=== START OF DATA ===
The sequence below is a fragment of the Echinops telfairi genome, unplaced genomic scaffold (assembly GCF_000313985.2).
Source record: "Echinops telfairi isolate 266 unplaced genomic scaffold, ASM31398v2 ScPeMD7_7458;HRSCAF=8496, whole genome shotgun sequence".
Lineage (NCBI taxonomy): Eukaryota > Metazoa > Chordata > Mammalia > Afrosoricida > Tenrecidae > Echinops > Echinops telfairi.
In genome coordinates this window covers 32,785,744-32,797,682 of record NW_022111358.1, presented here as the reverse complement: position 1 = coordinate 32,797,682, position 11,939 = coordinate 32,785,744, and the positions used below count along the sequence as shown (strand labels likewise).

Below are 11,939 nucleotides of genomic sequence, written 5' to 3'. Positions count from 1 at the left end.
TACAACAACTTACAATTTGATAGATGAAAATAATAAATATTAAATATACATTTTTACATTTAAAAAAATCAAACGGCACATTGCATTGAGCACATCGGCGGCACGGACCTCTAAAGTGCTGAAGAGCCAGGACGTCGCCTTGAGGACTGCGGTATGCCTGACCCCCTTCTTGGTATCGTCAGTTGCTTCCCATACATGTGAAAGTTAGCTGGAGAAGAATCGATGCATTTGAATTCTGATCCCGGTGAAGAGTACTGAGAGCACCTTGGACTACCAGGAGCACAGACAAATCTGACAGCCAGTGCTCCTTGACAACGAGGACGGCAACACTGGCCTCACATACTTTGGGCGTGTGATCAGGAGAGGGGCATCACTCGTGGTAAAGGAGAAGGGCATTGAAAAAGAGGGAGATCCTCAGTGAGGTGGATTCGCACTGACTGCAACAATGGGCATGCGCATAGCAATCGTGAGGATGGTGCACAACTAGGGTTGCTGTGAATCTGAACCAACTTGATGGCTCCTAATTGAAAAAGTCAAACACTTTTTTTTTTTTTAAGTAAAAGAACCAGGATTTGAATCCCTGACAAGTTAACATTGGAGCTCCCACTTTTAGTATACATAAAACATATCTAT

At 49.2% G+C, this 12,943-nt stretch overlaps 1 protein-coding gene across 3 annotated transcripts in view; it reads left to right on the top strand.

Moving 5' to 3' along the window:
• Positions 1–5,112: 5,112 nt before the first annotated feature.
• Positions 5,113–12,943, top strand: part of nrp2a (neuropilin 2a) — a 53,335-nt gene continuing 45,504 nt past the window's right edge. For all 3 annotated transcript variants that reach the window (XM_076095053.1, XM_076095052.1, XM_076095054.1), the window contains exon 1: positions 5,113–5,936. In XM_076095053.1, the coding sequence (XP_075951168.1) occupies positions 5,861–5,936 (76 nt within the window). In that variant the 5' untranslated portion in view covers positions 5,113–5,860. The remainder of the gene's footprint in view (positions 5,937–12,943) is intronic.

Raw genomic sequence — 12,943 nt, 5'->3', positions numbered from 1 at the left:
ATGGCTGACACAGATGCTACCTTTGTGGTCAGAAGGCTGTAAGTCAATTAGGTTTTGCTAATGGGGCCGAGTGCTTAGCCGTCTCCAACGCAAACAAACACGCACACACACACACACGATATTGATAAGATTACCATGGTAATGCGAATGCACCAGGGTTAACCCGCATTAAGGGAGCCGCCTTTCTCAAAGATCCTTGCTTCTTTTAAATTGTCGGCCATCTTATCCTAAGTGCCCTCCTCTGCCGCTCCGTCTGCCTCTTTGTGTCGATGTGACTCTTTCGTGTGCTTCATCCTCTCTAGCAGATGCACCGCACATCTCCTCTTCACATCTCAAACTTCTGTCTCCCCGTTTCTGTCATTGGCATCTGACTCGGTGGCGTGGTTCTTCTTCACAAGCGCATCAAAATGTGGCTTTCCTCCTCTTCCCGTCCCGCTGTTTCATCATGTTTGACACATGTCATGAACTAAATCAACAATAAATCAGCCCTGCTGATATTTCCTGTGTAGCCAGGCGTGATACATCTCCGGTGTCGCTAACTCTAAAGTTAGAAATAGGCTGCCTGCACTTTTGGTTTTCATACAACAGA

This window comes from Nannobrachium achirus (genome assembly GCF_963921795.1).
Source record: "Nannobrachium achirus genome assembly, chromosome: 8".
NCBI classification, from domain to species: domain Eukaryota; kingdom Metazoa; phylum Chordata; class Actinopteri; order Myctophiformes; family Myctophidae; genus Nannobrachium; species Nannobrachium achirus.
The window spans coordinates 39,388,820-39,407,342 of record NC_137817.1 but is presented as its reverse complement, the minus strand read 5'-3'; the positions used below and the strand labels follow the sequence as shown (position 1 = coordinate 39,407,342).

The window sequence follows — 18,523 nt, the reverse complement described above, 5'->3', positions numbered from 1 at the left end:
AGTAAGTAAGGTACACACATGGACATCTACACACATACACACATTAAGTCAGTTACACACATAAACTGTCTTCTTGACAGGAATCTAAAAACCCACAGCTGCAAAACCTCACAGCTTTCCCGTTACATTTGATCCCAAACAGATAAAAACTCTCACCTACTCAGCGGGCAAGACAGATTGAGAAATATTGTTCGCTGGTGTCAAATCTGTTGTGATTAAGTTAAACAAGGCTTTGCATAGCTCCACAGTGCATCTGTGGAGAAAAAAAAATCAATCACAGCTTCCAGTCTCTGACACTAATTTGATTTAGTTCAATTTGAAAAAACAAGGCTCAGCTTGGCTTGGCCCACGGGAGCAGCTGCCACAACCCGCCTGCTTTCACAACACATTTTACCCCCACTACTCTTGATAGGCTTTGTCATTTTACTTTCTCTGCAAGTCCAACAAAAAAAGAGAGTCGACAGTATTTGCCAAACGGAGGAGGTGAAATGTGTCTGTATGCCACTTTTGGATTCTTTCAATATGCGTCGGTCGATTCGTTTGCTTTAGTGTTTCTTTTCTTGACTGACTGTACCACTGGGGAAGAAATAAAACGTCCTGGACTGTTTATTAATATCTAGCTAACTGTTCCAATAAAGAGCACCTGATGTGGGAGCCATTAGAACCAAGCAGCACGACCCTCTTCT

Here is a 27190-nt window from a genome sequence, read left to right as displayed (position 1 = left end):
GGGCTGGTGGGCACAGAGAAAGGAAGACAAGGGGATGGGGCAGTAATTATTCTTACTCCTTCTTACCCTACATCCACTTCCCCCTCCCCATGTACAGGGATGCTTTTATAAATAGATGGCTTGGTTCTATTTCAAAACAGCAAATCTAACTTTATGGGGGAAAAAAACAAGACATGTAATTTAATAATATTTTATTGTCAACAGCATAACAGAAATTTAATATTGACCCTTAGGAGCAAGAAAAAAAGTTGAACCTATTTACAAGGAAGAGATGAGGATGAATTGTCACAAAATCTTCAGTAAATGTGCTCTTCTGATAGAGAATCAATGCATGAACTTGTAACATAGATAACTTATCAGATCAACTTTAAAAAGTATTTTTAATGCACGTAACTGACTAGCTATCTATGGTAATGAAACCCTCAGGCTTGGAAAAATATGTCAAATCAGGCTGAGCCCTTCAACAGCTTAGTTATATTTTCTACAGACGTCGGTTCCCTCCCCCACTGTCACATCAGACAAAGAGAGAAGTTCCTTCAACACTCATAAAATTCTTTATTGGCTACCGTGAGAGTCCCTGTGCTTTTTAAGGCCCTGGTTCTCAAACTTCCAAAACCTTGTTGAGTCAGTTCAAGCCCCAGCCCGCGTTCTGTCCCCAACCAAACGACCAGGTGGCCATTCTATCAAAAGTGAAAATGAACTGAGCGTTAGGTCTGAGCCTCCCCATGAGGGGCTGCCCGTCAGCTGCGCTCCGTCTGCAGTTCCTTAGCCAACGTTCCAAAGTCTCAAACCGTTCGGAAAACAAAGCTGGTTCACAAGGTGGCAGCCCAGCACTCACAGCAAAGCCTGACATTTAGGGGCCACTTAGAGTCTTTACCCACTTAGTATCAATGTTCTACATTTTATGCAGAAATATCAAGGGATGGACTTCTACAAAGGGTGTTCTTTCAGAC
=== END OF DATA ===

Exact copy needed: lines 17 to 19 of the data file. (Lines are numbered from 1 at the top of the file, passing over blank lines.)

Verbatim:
The window sequence follows — 18,523 nt, the reverse complement described above, 5'->3', positions numbered from 1 at the left end:
AGTAAGTAAGGTACACACATGGACATCTACACACATACACACATTAAGTCAGTTACACACATAAACTGTCTTCTTGACAGGAATCTAAAAACCCACAGCTGCAAAACCTCACAGCTTTCCCGTTACATTTGATCCCAAACAGATAAAAACTCTCACCTACTCAGCGGGCAAGACAGATTGAGAAATATTGTTCGCTGGTGTCAAATCTGTTGTGATTAAGTTAAACAAGGCTTTGCATAGCTCCACAGTGCATCTGTGGAGAAAAAAAAATCAATCACAGCTTCCAGTCTCTGACACTAATTTGATTTAGTTCAATTTGAAAAAACAAGGCTCAGCTTGGCTTGGCCCACGGGAGCAGCTGCCACAACCCGCCTGCTTTCACAACACATTTTACCCCCACTACTCTTGATAGGCTTTGTCATTTTACTTTCTCTGCAAGTCCAACAAAAAAAGAGAGTCGACAGTATTTGCCAAACGGAGGAGGTGAAATGTGTCTGTATGCCACTTTTGGATTCTTTCAATATGCGTCGGTCGATTCGTTTGCTTTAGTGTTTCTTTTCTTGACTGACTGTACCACTGGGGAAGAAATAAAACGTCCTGGACTGTTTATTAATATCTAGCTAACTGTTCCAATAAAGAGCACCTGATGTGGGAGCCATTAGAACCAAGCAGCACGACCCTCTTCT

Here is a 27190-nt window from a genome sequence, read left to right as displayed (position 1 = left end):